Category: Business & Reference, Industry
Kheel Center Labor Photos We do our best to verify database contents, but sometimes conflicting information is available. If you would like to suggest a correction or add new information about images in our database please contact Barb Morley at firstname.lastname@example.org and include the photo identification number (e.g. 5780pb32f14a) along with your recommendations. If you would like to donate images or other material documenting organized labor or employment relations, please contact us at 607-255-3183 or email@example.com 10 November, 2011
Though it is a relatively recent field of study, women's history is inscribed across all of the Harvard Library holdings gathered since 1638. By examining those holdings afresh and querying them in a new and feminist light, the curators of Women Working have aggregated thousands of items that illuminate women's history. The result is a unique, virtual collection, comprising over 650,000 individual pages from more than 3,100 books and trade catalogs, 900 archives and manuscript items, and 1,400 photographs. Women Working, 1800–1930 is a digital exploration of women's impact on the economic life of the United States between 1800 and the Great Depression.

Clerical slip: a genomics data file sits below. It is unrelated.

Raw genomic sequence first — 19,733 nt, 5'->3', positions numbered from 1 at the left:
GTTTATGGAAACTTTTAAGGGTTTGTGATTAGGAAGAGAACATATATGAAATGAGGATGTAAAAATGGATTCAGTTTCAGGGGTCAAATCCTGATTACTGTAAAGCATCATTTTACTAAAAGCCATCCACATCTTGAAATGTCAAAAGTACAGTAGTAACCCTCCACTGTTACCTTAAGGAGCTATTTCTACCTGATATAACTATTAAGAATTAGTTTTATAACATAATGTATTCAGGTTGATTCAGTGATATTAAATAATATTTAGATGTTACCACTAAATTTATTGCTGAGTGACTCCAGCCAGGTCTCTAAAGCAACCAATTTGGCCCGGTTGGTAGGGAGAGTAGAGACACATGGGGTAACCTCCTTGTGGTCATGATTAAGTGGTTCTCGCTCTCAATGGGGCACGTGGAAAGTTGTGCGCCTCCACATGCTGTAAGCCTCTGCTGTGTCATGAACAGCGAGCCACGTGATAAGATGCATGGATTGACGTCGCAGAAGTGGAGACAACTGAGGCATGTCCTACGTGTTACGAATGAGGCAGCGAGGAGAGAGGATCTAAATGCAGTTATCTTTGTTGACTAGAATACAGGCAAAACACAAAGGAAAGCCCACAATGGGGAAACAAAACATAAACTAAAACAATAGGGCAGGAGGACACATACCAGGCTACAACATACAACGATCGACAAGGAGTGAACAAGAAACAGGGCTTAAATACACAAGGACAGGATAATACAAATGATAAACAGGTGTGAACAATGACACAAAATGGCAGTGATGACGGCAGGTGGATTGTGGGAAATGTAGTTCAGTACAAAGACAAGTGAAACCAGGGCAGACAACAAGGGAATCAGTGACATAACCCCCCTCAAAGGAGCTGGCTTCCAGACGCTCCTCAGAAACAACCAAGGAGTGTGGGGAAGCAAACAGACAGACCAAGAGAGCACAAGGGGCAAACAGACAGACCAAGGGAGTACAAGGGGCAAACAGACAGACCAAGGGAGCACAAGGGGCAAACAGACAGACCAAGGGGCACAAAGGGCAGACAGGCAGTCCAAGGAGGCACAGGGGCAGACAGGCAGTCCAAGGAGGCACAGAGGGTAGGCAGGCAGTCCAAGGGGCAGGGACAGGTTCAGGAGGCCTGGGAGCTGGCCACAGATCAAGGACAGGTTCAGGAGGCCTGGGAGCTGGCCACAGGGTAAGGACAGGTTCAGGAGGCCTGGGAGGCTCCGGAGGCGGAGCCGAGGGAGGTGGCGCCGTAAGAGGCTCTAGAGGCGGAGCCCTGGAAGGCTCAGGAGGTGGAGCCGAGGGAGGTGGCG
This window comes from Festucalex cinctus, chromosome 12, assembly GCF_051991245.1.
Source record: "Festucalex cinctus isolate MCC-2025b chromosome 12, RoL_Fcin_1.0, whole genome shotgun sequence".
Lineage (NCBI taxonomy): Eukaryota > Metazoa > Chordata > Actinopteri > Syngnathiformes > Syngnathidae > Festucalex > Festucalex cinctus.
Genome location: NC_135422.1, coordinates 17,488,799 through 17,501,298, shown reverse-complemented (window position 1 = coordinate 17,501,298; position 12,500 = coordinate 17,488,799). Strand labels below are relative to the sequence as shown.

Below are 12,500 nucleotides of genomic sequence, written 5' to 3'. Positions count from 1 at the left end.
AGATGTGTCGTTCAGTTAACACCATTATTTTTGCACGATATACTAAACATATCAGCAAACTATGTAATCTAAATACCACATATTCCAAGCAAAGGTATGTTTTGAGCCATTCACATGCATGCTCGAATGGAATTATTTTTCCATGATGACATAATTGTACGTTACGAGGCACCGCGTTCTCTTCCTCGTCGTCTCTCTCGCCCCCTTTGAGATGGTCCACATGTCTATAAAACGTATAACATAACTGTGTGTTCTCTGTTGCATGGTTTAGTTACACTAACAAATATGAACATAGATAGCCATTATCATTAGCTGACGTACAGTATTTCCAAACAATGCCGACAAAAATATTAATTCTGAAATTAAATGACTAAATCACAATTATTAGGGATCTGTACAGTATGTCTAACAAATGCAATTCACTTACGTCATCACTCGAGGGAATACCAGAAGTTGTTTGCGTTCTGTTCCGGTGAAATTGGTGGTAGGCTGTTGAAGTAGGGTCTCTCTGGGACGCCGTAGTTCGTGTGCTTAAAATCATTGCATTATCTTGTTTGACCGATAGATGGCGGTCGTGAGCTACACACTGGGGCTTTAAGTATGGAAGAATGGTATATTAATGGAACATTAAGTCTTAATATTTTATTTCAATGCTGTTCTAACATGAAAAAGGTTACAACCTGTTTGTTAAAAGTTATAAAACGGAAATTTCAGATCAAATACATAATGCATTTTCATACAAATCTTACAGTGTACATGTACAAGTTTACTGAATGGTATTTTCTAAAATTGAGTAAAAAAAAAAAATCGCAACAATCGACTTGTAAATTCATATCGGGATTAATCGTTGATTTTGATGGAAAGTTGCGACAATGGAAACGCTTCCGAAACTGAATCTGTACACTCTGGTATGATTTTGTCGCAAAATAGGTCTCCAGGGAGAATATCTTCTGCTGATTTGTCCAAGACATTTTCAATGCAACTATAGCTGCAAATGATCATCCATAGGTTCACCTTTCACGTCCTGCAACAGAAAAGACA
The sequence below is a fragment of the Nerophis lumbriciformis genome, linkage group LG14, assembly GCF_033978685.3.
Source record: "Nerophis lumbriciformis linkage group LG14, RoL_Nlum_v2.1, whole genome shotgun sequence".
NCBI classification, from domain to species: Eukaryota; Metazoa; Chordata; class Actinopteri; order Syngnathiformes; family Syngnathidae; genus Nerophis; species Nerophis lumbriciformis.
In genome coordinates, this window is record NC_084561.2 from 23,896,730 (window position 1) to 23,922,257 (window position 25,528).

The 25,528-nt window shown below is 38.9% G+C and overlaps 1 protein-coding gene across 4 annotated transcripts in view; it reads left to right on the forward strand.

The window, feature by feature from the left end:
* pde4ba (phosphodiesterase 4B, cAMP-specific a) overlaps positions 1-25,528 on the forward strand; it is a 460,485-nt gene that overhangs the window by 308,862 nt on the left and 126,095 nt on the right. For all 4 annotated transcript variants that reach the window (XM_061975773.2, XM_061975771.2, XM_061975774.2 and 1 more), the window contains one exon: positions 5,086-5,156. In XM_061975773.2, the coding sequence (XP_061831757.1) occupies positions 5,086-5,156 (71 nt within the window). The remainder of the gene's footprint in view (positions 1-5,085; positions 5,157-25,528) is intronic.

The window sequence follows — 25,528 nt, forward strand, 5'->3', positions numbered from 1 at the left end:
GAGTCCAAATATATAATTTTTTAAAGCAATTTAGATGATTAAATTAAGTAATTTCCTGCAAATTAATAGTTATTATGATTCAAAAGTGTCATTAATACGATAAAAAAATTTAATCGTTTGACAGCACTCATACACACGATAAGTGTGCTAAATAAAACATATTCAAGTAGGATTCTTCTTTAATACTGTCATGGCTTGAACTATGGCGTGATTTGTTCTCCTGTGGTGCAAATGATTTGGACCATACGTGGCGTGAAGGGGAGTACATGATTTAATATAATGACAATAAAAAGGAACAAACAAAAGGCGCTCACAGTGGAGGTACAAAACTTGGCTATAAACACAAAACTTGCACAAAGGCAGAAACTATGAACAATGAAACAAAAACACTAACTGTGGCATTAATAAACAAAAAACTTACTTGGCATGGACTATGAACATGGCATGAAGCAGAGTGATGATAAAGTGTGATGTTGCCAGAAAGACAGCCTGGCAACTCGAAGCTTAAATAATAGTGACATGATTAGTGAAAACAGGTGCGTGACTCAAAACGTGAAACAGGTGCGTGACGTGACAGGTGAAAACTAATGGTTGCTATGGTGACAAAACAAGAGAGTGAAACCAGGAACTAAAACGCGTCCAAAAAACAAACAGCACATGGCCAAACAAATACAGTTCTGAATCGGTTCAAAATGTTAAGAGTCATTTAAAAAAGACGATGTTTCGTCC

The Human Factor Introduction In the 1930s Harvard Business School colleagues Donald Davenport and Frank Ayres contacted leading businesses and requested photographs for classroom instruction—images Davenport hoped would “reveal the courage, industry and intelligence required of the American working man.” They amassed more than 2,100 photographs, from strangely beautiful views of men operating Midvale Steel’s 9,000-ton hydraulic press to women assembling tiny, delicate parts of Philco radios. Now students, and America’s aspiring corporate managers, had visual data to study “the human factor,” the interaction of worker and machine. But the pictures were more than documentary records.